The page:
Our day to venture into the Bavarian Alps to tour King Ludwig II’s Neuschwanstein Castle had arrived. The morning started off very chilly with a forecast of 30 degrees and snow!
We had a bit of a drive and it did start to snow on our way, fortunately the snow stopped prior to our arrival. There were a lot of low hanging clouds which gave our first glimpse of the castle a rather mystical view. This castle is known as The Fairytale Castle and that it is.
It is easy to see how when Walt Disney visited Neuschwanstein in the 1930’s he got his inspiration for what we know as Disney’s Magic Kingdom. We had the option to take a shuttle up to the castle or do the walk up, we did the walk up. It was quite a hike to reach the castle but even with the overcast day there were some beautiful vistas of the Hohenschwangau valley and as we climbed the view continued to get better as the trees surrounding the valley were starting to show off their fall colors. Upon arriving at the castle and doing a walk around to see various views of the exterior we entered the castle for our tour.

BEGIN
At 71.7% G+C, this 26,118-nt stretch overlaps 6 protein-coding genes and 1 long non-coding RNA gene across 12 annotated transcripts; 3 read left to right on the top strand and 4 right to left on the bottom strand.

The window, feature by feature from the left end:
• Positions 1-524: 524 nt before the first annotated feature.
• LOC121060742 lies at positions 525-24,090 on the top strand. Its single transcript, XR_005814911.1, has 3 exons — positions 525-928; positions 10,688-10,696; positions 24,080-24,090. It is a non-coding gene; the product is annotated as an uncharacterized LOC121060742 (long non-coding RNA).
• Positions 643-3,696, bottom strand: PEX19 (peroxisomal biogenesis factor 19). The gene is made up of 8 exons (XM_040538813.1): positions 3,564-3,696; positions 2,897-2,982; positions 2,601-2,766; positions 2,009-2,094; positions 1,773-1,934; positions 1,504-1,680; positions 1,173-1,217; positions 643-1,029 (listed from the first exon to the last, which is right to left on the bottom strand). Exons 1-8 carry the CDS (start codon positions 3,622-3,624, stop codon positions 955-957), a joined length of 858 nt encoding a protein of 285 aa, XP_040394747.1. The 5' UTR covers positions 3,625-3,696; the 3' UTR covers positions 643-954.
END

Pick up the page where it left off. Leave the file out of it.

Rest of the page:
The interior of the castle wasn’t complete at the untimely death of King Ludwig but the completed area of the castle was opened as a museum 6 weeks after his death. We did see several rooms that were complete and found out there was even running water complete with flushing toilets...pretty modern considering it was 1886! The decor was very lavish and included several fresco paintings, crystal chandeliers and quite a grand kitchen full of copper pots. Once the tour was complete we were on our way back down the hill. After some time to warm up and have lunch we were on our way to Oberammergau.
Oberammergau is a small village that is well know for it’s production of the Passion Play which is performed every 10 years and began in1634. It is believed that during this time the Black Plague was sweeping across Europe wiping out many villages.
The residents of Oberammergau prayed to be spared and promised God that if they were spared the Passion of Christ would be reenacted every 10 years. The town was spared and this pledge has been kept for over 350 years. In order to be part of the production you have to be resident of the village.
It takes over 2,000 people from a village of 5,300 to make this happen……now you can understand why it is only performed every 10 years. The village is also known for it’s wood carving and is home to the state of Bavaria’s wood carving school. Along with the school there are many shops selling wood carvings and cuckoo clocks. Oberammergau also has a bit of a storybook look to it. Many of the building exteriors having painted frescoes of Bavarian themes, fairytales, and religious scenes.....I spotted Little Red Riding Hood on one.
It is very pretty just driving through the village taking in all the frescoes and the window boxes full of vibrant flowers on nearly every building. Time to head back to Munich and a trip to the Hofbrau Haus for dinner. One more day………is our trip really almost over??